Questions students ask

Can a student be excused from sport at school if they have their period?

For most people, having their period does not stop them from participating in exercise and sports.  Light exercise can actually help ease some period symptoms such as: pain, cramps, bloating, depression, mood swings, irritability, fatigue and nausea. 

For some people, exercise may be the last thing they want to do when they have their period, especially if they are experiencing cramping and pain. Some students may worry about leakage or the possibility of getting their period for the first time. 

Swimming can be a particular concern for students as they may not wish to/be able to use tampons/menstrual cups/period bathers. 

It is important to remember that each person's body and experience of menstruation is different. Some may have pain free periods and others may experience debilitating pain or have additional medical conditions that impact on their periods. Some people have very light periods and others very heavy.  Some young people may be able to manage their periods at school with ease, others may struggle. 

Offering students options to participate in sport in ways that they feel comfortable may help to alleviate some of these concerns and encourage them to continue to engage in sports at school. For example, doing a less strenuous/low impact option of the sport/activity. Normalising and destigmatising periods also helps young people to feel safe and secure to talk about any concerns they have and to help them participate fully in school activities. 



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Can tampons break a hymen?

It is a myth that the hymen is a membrane covering the entrance to the vagina that will be ‘broken’ by a tampon or first sex.

The hymen is made up of thin elastic folds of tissue just inside the entrance to the vagina. Hymens come in different shapes and sizes and cover varying amounts of the vaginal opening. A common shape is like a ring or crescent shape around the edges of the vagina, so these days it is often called the vaginal ‘corona’, meaning ‘crown’.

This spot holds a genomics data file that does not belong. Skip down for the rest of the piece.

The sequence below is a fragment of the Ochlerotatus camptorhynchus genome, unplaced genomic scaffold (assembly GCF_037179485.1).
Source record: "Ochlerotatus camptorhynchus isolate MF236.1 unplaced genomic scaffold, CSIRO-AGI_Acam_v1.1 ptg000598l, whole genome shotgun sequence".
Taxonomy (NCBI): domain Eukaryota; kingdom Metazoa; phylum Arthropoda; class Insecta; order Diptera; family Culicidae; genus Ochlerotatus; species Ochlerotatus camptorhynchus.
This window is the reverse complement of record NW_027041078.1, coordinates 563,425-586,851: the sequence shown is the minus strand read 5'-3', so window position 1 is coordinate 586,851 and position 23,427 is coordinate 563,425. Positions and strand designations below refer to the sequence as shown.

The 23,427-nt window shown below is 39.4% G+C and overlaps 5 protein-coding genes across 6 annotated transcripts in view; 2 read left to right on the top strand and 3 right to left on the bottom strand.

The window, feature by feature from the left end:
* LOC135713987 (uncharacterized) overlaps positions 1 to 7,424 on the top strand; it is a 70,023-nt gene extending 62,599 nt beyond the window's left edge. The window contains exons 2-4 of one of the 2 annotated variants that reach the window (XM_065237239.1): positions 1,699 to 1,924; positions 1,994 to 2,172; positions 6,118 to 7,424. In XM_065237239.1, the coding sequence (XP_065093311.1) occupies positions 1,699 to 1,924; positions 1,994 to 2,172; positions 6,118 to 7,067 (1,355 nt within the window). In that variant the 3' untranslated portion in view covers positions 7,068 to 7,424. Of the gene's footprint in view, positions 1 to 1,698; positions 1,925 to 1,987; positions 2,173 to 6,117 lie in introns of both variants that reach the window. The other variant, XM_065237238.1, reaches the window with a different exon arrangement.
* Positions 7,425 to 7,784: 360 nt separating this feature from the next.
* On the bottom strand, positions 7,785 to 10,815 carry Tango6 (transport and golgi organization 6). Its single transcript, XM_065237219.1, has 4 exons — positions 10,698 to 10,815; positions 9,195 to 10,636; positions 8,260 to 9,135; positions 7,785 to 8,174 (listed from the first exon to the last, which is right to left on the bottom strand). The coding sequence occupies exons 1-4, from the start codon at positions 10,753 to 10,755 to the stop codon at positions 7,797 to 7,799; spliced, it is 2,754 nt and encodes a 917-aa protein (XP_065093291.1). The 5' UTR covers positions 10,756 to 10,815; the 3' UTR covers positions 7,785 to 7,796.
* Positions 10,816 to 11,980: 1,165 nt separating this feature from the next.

The hymen stretches and the opening usually gets larger as a young person matures.

The opening may be big enough for a tampon to go in easily. If the tampon (or anything else that is put in the vagina) is bigger than the opening, the hymen will stretch. Sometimes when it stretches there may be some small tears. Going slowly and using lubricant may help.


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Can young people be prescribed the contraceptive pill by a doctor without parents knowing?

A young woman is only able to see a doctor to obtain a prescription for the contraceptive pill if they have their own Medicare card. In WA this requires that they are 15 years or older. Without a personal Medicare card, the young person needs to ask their parent for the family card. 

If a person under the age of 18 is seen by a doctor they will likely encourage them to talk to their parents about going on the pill. However, although this is sound advice, it is not compulsory. The doctor cannot tell a parent about their daughter asking to go on the pill unless they have the patient's permission to do so. Doctors can only break such confidentiality if there is a very serious risk to the young woman's health or wellbeing or if there is a risk to someone else. 

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Could I get pregnant straight after my period?

Pregnancy is less likely if sexual intercourse happens immediately after the end of a period, however it is possible.

The best way to avoid an unintended pregnancy is to use contraception. A condom is the only form of contraception that will also help prevent sexually transmitted infections. 

Additional information:

The ovaries usually release an ovum (egg) about 14 days before a period is due. A pregnancy is most likely to happen when penis-in-vagina sex happens around ovulation. However, penis-in-vagina sex at other times in the menstrual cycle can still result in pregnancy. Some people may have a short menstrual cycle or have a cycle that varies in length which can make the time of ovulation difficult to predict. Even within a regular cycle, the times of ovulation may vary. Sperm can stay alive (in the cervix) for up to 5 days after sex.


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How common is HIV?

In Australia, HIV is not as prevalent as other sexually transmissible infections (STIs) or blood-borne viruses (BBVs). It is more common in other parts of the world, in particular Asia and Africa.

However it is still important to be aware of the risks and to remember that HIV can be transmitted both sexually and via blood to blood contact.